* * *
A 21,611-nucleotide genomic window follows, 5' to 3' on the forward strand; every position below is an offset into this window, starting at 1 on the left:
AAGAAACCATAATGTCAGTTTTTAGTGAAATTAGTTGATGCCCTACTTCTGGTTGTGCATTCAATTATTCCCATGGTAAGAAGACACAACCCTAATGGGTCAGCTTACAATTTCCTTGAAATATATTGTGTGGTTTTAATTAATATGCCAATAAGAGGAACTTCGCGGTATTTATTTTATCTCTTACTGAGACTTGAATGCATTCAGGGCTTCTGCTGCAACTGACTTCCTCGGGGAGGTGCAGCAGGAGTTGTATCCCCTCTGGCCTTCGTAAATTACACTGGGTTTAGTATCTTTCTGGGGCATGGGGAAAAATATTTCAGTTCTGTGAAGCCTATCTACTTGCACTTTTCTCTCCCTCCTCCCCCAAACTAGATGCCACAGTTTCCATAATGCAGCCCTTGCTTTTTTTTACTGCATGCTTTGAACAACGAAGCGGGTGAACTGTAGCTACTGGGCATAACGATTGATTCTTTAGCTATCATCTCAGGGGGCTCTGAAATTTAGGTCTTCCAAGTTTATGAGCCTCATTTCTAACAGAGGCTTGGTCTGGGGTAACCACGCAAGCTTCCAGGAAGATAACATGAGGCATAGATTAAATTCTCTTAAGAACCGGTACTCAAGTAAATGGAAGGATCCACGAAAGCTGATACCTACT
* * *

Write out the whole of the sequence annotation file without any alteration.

A 21,611-nucleotide genomic window follows, 5' to 3' on the forward strand; every position below is an offset into this window, starting at 1 on the left:
AAGAAACCATAATGTCAGTTTTTAGTGAAATTAGTTGATGCCCTACTTCTGGTTGTGCATTCAATTATTCCCATGGTAAGAAGACACAACCCTAATGGGTCAGCTTACAATTTCCTTGAAATATATTGTGTGGTTTTAATTAATATGCCAATAAGAGGAACTTCGCGGTATTTATTTTATCTCTTACTGAGACTTGAATGCATTCAGGGCTTCTGCTGCAACTGACTTCCTCGGGGAGGTGCAGCAGGAGTTGTATCCCCTCTGGCCTTCGTAAATTACACTGGGTTTAGTATCTTTCTGGGGCATGGGGAAAAATATTTCAGTTCTGTGAAGCCTATCTACTTGCACTTTTCTCTCCCTCCTCCCCCAAACTAGATGCCACAGTTTCCATAATGCAGCCCTTGCTTTTTTTTACTGCATGCTTTGAACAACGAAGCGGGTGAACTGTAGCTACTGGGCATAACGATTGATTCTTTAGCTATCATCTCAGGGGGCTCTGAAATTTAGGTCTTCCAAGTTTATGAGCCTCATTTCTAACAGAGGCTTGGTCTGGGGTAACCACGCAAGCTTCCAGGAAGATAACATGAGGCATAGATTAAATTCTCTTAAGAACCGGTACTCAAGTAAATGGAAGGATCCACGAAAGCTGATACCTACT